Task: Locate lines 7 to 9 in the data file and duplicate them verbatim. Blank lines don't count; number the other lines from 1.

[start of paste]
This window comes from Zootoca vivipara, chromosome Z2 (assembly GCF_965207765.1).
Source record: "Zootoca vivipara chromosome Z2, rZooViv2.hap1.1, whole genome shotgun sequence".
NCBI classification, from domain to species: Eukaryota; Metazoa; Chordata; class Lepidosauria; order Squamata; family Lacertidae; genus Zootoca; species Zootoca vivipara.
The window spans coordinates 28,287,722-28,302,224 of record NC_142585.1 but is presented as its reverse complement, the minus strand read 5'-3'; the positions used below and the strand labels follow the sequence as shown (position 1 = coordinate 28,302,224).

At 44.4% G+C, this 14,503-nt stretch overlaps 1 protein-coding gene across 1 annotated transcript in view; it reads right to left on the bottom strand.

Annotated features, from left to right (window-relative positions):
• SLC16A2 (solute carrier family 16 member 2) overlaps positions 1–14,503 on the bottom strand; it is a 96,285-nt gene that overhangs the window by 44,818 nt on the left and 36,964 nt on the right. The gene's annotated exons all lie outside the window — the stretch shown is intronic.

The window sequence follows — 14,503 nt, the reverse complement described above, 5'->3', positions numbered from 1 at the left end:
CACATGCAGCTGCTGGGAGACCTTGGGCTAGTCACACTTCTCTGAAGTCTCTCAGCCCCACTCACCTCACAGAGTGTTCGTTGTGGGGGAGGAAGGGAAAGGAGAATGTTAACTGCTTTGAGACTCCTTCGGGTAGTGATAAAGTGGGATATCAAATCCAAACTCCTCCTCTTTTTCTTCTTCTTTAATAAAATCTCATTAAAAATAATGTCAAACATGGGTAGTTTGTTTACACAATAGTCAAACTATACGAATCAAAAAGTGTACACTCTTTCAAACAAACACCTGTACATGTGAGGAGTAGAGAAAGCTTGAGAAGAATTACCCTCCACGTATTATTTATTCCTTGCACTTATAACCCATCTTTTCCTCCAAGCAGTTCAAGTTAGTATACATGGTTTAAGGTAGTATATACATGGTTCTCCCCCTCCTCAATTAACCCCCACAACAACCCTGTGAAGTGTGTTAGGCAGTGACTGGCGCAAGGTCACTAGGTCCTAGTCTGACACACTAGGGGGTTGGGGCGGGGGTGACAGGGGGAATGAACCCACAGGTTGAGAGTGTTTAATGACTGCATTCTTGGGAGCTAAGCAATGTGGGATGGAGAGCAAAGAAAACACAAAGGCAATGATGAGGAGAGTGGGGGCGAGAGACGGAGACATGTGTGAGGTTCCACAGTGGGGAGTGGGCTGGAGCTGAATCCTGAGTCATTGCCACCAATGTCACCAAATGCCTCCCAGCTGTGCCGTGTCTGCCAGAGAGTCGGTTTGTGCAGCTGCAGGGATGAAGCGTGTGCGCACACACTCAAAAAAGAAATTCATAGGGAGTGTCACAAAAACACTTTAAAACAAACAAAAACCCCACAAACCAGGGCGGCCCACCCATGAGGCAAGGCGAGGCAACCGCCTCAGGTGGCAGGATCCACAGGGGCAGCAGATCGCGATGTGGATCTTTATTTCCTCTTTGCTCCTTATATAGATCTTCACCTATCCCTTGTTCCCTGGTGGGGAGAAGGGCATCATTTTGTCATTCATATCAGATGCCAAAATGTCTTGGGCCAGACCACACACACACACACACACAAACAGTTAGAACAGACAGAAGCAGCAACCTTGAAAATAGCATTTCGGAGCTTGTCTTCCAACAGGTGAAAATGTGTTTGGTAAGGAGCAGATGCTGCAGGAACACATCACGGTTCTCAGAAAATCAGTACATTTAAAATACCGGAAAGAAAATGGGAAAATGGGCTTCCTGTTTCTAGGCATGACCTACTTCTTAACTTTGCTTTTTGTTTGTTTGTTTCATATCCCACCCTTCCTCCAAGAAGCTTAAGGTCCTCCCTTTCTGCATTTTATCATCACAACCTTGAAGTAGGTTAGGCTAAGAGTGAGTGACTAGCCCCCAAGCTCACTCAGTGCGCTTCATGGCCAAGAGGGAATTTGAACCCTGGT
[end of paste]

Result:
• SLC16A2 (solute carrier family 16 member 2) overlaps positions 1–14,503 on the bottom strand; it is a 96,285-nt gene that overhangs the window by 44,818 nt on the left and 36,964 nt on the right. The gene's annotated exons all lie outside the window — the stretch shown is intronic.

The window sequence follows — 14,503 nt, the reverse complement described above, 5'->3', positions numbered from 1 at the left end:
CACATGCAGCTGCTGGGAGACCTTGGGCTAGTCACACTTCTCTGAAGTCTCTCAGCCCCACTCACCTCACAGAGTGTTCGTTGTGGGGGAGGAAGGGAAAGGAGAATGTTAACTGCTTTGAGACTCCTTCGGGTAGTGATAAAGTGGGATATCAAATCCAAACTCCTCCTCTTTTTCTTCTTCTTTAATAAAATCTCATTAAAAATAATGTCAAACATGGGTAGTTTGTTTACACAATAGTCAAACTATACGAATCAAAAAGTGTACACTCTTTCAAACAAACACCTGTACATGTGAGGAGTAGAGAAAGCTTGAGAAGAATTACCCTCCACGTATTATTTATTCCTTGCACTTATAACCCATCTTTTCCTCCAAGCAGTTCAAGTTAGTATACATGGTTTAAGGTAGTATATACATGGTTCTCCCCCTCCTCAATTAACCCCCACAACAACCCTGTGAAGTGTGTTAGGCAGTGACTGGCGCAAGGTCACTAGGTCCTAGTCTGACACACTAGGGGGTTGGGGCGGGGGTGACAGGGGGAATGAACCCACAGGTTGAGAGTGTTTAATGACTGCATTCTTGGGAGCTAAGCAATGTGGGATGGAGAGCAAAGAAAACACAAAGGCAATGATGAGGAGAGTGGGGGCGAGAGACGGAGACATGTGTGAGGTTCCACAGTGGGGAGTGGGCTGGAGCTGAATCCTGAGTCATTGCCACCAATGTCACCAAATGCCTCCCAGCTGTGCCGTGTCTGCCAGAGAGTCGGTTTGTGCAGCTGCAGGGATGAAGCGTGTGCGCACACACTCAAAAAAGAAATTCATAGGGAGTGTCACAAAAACACTTTAAAACAAACAAAAACCCCACAAACCAGGGCGGCCCACCCATGAGGCAAGGCGAGGCAACCGCCTCAGGTGGCAGGATCCACAGGGGCAGCAGATCGCGATGTGGATCTTTATTTCCTCTTTGCTCCTTATATAGATCTTCACCTATCCCTTGTTCCCTGGTGGGGAGAAGGGCATCATTTTGTCATTCATATCAGATGCCAAAATGTCTTGGGCCAGACCACACACACACACACACACAAACAGTTAGAACAGACAGAAGCAGCAACCTTGAAAATAGCATTTCGGAGCTTGTCTTCCAACAGGTGAAAATGTGTTTGGTAAGGAGCAGATGCTGCAGGAACACATCACGGTTCTCAGAAAATCAGTACATTTAAAATACCGGAAAGAAAATGGGAAAATGGGCTTCCTGTTTCTAGGCATGACCTACTTCTTAACTTTGCTTTTTGTTTGTTTGTTTCATATCCCACCCTTCCTCCAAGAAGCTTAAGGTCCTCCCTTTCTGCATTTTATCATCACAACCTTGAAGTAGGTTAGGCTAAGAGTGAGTGACTAGCCCCCAAGCTCACTCAGTGCGCTTCATGGCCAAGAGGGAATTTGAACCCTGGT